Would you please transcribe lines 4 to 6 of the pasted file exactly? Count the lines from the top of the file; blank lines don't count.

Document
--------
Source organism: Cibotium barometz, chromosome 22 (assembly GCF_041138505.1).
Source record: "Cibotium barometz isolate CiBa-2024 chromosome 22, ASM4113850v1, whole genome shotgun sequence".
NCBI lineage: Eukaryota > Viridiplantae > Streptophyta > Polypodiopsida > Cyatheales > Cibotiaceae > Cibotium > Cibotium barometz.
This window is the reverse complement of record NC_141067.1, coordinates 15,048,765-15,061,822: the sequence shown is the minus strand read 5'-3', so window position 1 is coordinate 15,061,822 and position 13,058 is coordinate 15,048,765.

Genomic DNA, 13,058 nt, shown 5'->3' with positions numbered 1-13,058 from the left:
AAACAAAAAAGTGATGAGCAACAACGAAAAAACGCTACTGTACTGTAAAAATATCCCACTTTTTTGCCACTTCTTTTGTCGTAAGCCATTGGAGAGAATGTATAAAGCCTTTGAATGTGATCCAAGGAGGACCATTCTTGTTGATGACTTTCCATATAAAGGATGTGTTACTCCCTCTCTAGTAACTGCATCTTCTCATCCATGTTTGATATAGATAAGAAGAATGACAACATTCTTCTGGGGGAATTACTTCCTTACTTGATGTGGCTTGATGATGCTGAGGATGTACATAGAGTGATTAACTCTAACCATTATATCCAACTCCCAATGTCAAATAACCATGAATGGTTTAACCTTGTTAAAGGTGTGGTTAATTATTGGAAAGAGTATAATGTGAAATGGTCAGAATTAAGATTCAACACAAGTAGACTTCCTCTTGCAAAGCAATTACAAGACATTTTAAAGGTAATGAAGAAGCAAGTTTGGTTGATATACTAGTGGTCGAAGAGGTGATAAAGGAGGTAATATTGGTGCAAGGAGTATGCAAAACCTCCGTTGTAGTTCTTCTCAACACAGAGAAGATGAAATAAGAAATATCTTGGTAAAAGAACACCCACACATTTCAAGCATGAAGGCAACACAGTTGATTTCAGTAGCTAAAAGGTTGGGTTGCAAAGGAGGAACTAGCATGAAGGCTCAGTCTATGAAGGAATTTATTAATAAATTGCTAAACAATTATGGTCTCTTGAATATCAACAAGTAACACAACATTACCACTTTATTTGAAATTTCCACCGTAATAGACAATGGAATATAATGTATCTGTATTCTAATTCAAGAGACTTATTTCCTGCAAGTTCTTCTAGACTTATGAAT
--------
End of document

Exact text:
This window is the reverse complement of record NC_141067.1, coordinates 15,048,765-15,061,822: the sequence shown is the minus strand read 5'-3', so window position 1 is coordinate 15,061,822 and position 13,058 is coordinate 15,048,765.

Genomic DNA, 13,058 nt, shown 5'->3' with positions numbered 1-13,058 from the left:
AAACAAAAAAGTGATGAGCAACAACGAAAAAACGCTACTGTACTGTAAAAATATCCCACTTTTTTGCCACTTCTTTTGTCGTAAGCCATTGGAGAGAATGTATAAAGCCTTTGAATGTGATCCAAGGAGGACCATTCTTGTTGATGACTTTCCATATAAAGGATGTGTTACTCCCTCTCTAGTAACTGCATCTTCTCATCCATGTTTGATATAGATAAGAAGAATGACAACATTCTTCTGGGGGAATTACTTCCTTACTTGATGTGGCTTGATGATGCTGAGGATGTACATAGAGTGATTAACTCTAACCATTATATCCAACTCCCAATGTCAAATAACCATGAATGGTTTAACCTTGTTAAAGGTGTGGTTAATTATTGGAAAGAGTATAATGTGAAATGGTCAGAATTAAGATTCAACACAAGTAGACTTCCTCTTGCAAAGCAATTACAAGACATTTTAAAGGTAATGAAGAAGCAAGTTTGGTTGATATACTAGTGGTCGAAGAGGTGATAAAGGAGGTAATATTGGTGCAAGGAGTATGCAAAACCTCCGTTGTAGTTCTTCTCAACACAGAGAAGATGAAATAAGAAATATCTTGGTAAAAGAACACCCACACATTTCAAGCATGAAGGCAACACAGTTGATTTCAGTAGCTAAAAGGTTGGGTTGCAAAGGAGGAACTAGCATGAAGGCTCAGTCTATGAAGGAATTTATTAATAAATTGCTAAACAATTATGGTCTCTTGAATATCAACAAGTAACACAACATTACCACTTTATTTGAAATTTCCACCGTAATAGACAATGGAATATAATGTATCTGTATTCTAATTCAAGAGACTTATTTCCTGCAAGTTCTTCTAGACTTATGAAT